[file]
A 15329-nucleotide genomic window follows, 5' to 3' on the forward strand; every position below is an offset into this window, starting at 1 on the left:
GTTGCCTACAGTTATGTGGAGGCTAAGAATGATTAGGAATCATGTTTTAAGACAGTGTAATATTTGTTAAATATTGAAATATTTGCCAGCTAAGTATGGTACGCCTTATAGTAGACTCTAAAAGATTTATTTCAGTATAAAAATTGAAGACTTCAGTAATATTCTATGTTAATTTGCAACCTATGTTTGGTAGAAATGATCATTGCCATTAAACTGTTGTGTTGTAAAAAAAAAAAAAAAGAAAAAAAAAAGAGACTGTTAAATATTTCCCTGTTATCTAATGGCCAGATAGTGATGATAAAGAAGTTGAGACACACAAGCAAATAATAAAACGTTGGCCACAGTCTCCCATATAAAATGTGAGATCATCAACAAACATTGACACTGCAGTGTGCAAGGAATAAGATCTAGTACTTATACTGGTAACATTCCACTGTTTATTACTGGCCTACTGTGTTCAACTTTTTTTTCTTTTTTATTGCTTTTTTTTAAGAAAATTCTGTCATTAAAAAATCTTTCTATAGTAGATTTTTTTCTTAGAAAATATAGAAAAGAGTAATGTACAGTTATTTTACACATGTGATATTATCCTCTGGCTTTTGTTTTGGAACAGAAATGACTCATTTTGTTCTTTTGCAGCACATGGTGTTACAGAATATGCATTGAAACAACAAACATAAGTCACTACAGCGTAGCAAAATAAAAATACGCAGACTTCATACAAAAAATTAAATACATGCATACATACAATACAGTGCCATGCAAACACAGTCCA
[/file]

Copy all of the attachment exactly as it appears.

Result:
A 15329-nucleotide genomic window follows, 5' to 3' on the forward strand; every position below is an offset into this window, starting at 1 on the left:
GTTGCCTACAGTTATGTGGAGGCTAAGAATGATTAGGAATCATGTTTTAAGACAGTGTAATATTTGTTAAATATTGAAATATTTGCCAGCTAAGTATGGTACGCCTTATAGTAGACTCTAAAAGATTTATTTCAGTATAAAAATTGAAGACTTCAGTAATATTCTATGTTAATTTGCAACCTATGTTTGGTAGAAATGATCATTGCCATTAAACTGTTGTGTTGTAAAAAAAAAAAAAAAGAAAAAAAAAAGAGACTGTTAAATATTTCCCTGTTATCTAATGGCCAGATAGTGATGATAAAGAAGTTGAGACACACAAGCAAATAATAAAACGTTGGCCACAGTCTCCCATATAAAATGTGAGATCATCAACAAACATTGACACTGCAGTGTGCAAGGAATAAGATCTAGTACTTATACTGGTAACATTCCACTGTTTATTACTGGCCTACTGTGTTCAACTTTTTTTTCTTTTTTATTGCTTTTTTTTAAGAAAATTCTGTCATTAAAAAATCTTTCTATAGTAGATTTTTTTCTTAGAAAATATAGAAAAGAGTAATGTACAGTTATTTTACACATGTGATATTATCCTCTGGCTTTTGTTTTGGAACAGAAATGACTCATTTTGTTCTTTTGCAGCACATGGTGTTACAGAATATGCATTGAAACAACAAACATAAGTCACTACAGCGTAGCAAAATAAAAATACGCAGACTTCATACAAAAAATTAAATACATGCATACATACAATACAGTGCCATGCAAACACAGTCCA